3D motion capture suit aids sports research

3D motion-capture suit aids sports research
An innovative body suit armed with a camera-less measurement system and a range of tracking sensors is helping researchers at Sunderland University develop improvements in a range of sporting activities.

The MNV Biomech is a 3D human kinematic system with integrated small tracking sensors placed on the joints. These tracking sensors are designed to communicate wirelessly with a computer to capture every twist and turn ?f the body, before displaying the information as a 3D set of data on screen.

The brainchild of Dutch firm Xsens, the body suit was previously used to create the animated alien in the science fiction movie 'Paul'. The Sunderland researchers, however, are making use of it in areas such as biomechanics, sports science, rehabilitation and ergonomics.

Dr Bob Hogg, senior lecturer in Sports Technology at the university, said: "The suit allows us to take 3D motion capture out of the lab and into the real world.

"Due to the cost, the technology has predominantly been used in the military and entertainment industries, but the university believes the investment in this new piece of equipment will prove invaluable to our research projects as it has endless possibilities, which really could make a life changing difference to people's lives, professionally and personally."

Each of the 17 sensors on the suit consists of accelerometers, magnetometers and a gyroscope. Together they measure acceleration, postural position relative to the magnetic field of the earth and orientation.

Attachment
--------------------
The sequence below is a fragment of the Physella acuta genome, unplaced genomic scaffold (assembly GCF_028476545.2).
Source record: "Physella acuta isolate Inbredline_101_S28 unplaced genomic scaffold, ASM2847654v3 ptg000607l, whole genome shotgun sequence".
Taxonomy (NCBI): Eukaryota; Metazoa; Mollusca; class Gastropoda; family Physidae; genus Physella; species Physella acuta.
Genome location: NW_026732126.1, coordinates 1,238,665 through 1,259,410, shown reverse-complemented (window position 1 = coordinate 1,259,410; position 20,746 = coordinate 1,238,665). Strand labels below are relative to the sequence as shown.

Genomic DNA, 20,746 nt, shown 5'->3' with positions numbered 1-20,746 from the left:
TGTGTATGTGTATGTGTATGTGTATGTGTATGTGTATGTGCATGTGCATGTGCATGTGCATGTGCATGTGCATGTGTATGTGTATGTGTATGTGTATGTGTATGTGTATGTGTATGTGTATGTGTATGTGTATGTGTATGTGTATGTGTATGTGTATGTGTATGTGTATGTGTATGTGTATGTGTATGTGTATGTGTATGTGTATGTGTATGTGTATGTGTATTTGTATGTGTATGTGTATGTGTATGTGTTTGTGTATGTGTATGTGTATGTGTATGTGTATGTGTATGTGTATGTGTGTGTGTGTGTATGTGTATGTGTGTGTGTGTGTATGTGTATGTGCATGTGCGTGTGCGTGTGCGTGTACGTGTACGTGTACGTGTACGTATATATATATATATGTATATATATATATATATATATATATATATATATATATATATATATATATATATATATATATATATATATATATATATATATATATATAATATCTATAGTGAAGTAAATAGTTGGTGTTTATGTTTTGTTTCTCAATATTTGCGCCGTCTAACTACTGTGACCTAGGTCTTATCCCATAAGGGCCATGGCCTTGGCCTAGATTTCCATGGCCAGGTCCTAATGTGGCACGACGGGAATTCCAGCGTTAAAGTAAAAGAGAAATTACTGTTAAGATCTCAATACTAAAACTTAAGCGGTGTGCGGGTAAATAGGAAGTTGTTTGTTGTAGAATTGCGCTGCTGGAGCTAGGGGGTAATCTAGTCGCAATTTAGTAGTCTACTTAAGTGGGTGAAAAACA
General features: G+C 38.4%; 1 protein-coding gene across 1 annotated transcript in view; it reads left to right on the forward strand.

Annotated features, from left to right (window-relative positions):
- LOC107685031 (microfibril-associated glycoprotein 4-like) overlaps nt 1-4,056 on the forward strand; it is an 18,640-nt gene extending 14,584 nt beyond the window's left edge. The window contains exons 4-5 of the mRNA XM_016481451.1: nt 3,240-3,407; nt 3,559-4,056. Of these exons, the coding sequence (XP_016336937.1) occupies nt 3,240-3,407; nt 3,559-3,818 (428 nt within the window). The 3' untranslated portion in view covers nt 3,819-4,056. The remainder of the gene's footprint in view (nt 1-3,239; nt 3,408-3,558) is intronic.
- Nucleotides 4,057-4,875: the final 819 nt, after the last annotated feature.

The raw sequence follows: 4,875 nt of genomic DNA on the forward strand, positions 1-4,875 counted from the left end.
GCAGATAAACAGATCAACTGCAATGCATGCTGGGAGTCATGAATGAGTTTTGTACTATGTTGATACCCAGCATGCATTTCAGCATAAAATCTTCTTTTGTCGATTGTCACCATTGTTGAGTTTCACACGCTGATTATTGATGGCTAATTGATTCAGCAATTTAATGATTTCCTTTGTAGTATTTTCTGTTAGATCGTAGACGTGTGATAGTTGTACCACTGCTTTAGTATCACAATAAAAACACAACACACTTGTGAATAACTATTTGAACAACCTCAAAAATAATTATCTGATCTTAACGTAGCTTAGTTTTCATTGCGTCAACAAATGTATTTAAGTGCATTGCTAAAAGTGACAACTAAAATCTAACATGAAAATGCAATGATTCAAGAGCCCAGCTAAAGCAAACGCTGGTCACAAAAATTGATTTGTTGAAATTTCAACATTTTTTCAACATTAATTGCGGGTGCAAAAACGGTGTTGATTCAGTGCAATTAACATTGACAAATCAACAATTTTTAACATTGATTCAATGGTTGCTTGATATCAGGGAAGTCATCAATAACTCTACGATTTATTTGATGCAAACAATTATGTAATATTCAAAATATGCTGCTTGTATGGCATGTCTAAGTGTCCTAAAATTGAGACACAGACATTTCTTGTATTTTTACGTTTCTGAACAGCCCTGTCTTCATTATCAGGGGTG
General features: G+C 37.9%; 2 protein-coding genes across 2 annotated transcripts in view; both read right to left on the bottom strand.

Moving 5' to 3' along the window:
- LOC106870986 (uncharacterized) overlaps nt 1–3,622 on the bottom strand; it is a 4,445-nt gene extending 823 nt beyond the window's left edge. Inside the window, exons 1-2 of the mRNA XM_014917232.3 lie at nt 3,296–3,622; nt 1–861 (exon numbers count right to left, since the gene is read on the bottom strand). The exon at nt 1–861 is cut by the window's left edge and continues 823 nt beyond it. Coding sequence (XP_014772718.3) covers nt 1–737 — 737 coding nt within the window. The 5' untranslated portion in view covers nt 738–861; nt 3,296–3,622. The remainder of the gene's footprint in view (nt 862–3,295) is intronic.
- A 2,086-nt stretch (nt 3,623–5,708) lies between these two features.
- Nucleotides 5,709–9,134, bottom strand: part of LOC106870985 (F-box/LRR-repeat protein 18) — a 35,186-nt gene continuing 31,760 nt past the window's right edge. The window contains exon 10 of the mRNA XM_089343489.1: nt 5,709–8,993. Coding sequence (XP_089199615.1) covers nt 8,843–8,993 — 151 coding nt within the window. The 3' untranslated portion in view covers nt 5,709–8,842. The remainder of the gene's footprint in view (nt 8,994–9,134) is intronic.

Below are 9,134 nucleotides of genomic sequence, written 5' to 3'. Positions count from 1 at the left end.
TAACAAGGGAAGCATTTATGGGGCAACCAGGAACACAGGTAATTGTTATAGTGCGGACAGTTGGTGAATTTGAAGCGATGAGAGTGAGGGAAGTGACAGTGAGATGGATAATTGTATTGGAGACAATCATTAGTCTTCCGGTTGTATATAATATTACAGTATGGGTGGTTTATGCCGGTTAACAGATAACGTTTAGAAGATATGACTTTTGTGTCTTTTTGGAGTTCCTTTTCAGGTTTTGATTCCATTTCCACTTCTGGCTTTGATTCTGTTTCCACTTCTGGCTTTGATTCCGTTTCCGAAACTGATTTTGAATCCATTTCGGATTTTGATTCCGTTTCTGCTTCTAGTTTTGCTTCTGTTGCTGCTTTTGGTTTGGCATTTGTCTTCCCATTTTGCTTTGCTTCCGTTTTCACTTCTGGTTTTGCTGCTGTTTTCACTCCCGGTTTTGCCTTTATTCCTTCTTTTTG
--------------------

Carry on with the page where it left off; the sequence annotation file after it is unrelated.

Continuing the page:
"The data is available for every single joint and segment, so there are literally tens of thousands of data points," explained Dr Hogg. "The main problem is analysing it all."

Hogg and his team have already used the suit to investigate lumbar spine issues and help improve the efficiency of dressage riders.

They are now looking to help wheelchair athletes by using The MNV Biomech to measure biomechanical efficiency and power output, which they believe could have benefits for their health and professional performance.

"Another area where we are sharing our equipment and knowledge is with our post-registration nurses; where we hope to improve their postural positions when lifting patients, which adds a health and safety element to the research," concluded Hogg.

The university is keen to work with both the public sector and private companies who may wish to utilise the suit for their own research projects.

Author
Laura Hopperton

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